Robotics as a Service: the future of warehouse operations 

As we see more automated solutions appearing in warehouses across the globe, it is difficult not to see robotics playing a major part in the future of warehouse operations.  

Global Robotics Services (GRS) has been providing a wide array of robotic solutions to companies across Asia and America, and recently began expanding their activities into Europe. With the current growth in automated solutions in the market, they hope that their use of RaaS (Robotics as a Service) will help companies accelerate their automation capabilities. 

Over the last twelve months, GRS has made considerable progress with their European expansion, with the appointment of Jens Mueller in November 2022, who covers operations in Germany, and the hire of Francois Peridier to oversee France.  

GRS also made a splash at LogiMAT and Transport for Logistics trade fairs in Germany earlier this year, highlighting turnkey solutions available through their RaaS offerings. 


Robotics as a Service 

Robotics as a Service – much like Software as a Service – is a licensing and delivery model where, in this case, the robotic software and hardware are accessed by a subscription instead of being bought outright by the user. Not having the upfront capital or the technical expertise have both historically been large barriers to entry into taking on robotic solutions in warehousing operations.  

This removal of upfront costs and expert deployment is what has made GRS’s proposition so attractive; solution design, installation of the robots, purchasing expensive equipment, all these factors and more produce an enormous burden of capital expenditure on a business that RaaS helps navigate.  

“The subscription business model is one that we really like,” comments Hongming Chen, CEO of GRS, “and a lot of clients seem to like it as well. We take care of everything, and it is no longer the case that you need to be a big player to reap the benefits of automation.” 

This subscription service can be scaled up or down during the contract to match demands. Customers simply submit their requirements to GRS, who will design a solution to match them; if the RaaS cost is lesser than what it would be to employ staff to fulfil the same tasks, then the decision is made quite easy for the customer. With the costs of labour increasing, and GRS offering fixed RaaS costs for a 5-year contract, it may frequently be a more appealing option.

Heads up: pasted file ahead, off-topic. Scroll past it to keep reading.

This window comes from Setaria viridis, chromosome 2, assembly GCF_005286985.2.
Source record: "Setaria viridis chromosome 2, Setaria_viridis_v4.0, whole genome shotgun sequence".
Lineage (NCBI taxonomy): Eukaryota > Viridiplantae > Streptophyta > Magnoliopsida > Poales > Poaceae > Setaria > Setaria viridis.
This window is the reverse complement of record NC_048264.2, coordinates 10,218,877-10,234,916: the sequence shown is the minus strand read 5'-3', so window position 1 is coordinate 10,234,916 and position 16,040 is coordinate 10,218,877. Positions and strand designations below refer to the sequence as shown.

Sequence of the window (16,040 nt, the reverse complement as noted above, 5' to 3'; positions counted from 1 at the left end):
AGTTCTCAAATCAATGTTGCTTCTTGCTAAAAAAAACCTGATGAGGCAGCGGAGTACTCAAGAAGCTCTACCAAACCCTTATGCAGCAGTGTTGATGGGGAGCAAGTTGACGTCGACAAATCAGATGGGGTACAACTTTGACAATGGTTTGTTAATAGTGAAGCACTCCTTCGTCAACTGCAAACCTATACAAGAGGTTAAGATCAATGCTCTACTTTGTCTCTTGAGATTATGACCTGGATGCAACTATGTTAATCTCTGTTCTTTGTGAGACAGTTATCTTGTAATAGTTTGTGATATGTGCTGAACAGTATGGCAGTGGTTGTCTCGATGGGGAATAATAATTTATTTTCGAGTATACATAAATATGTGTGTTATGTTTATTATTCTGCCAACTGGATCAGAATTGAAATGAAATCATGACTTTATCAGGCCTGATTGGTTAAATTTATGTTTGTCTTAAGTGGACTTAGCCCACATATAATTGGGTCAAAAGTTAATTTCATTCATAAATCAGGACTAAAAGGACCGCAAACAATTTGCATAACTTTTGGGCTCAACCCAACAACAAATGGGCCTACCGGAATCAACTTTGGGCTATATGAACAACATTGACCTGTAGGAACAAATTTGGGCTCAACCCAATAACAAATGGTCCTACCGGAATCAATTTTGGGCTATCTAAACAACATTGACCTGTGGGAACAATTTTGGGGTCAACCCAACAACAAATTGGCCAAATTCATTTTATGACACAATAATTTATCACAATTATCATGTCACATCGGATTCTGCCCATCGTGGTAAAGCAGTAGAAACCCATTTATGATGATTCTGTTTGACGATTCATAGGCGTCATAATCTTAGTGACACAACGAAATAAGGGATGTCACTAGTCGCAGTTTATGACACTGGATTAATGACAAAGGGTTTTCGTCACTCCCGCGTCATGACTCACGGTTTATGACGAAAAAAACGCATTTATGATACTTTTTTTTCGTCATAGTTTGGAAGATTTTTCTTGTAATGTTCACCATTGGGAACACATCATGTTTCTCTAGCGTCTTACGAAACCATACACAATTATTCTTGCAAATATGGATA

As it turns out, the installation of these robotics solutions is a shorter window than one would expect for such technical operations. In a recent Proof of Concept (PoC) trial, the GRS installation was completed within six days.  

Small yellow sorting robots being used in warehouse operations sitting in a row

Technology Partners  

The work that GRS has been doing has led to collaboration with leaders in robotic technology. Their main partner, Libiao Robotics is a Chinese manufacturer that specialises in smaller robots perfect for sorting smaller items such as fashion clothing and cosmetics.

GRS are also moving up the scale of what is possible through their solution. Having started with smaller, non-fragile items in picking and sorting areas, they have introduced larger robots capable of handling items such as furniture and items such as crates of mineral water or soft drinks. These include fully autonomous forklifts, which can move heavy items as well as robotic arms that can perform more intricate tasks.  

These new robots are tested in the GRS lab in Shanghai, a state-of-the-art facility built to help test run and troubleshoot any new hardware or software. The lab also holds tests of new customer concepts, to ensure that solutions are ready to roll out with the installation, and to practically assess if products require special allowances in the sorting process. 

RFID chips are another consideration to be made – around 15-20% of GRS customers use these for scanning and storage and, once this technology becomes cheaper, will become vastly more prevalent due to their effectiveness compared to similar solutions, such as ERN codes.  


The future of warehouse robotics? 

So how is the future looking for GRS in Europe? “Promising” says Sales Director Jens Muller, “We have had some very productive discussions with some of the larger 3PL players across Europe and have already trialed several concepts. We are looking forward to bringing more innovation and ways that business can save money through the efficiency of robotics and automation systems.”  

There has been tremendous progress made by the GRS team, not just in Europe but around the globe, helping to introduce a new generation of robotics and automation solutions for business. The future of warehouse operations is looking bright. 

Sam Borthwick – Digital Marketing Executive, Europe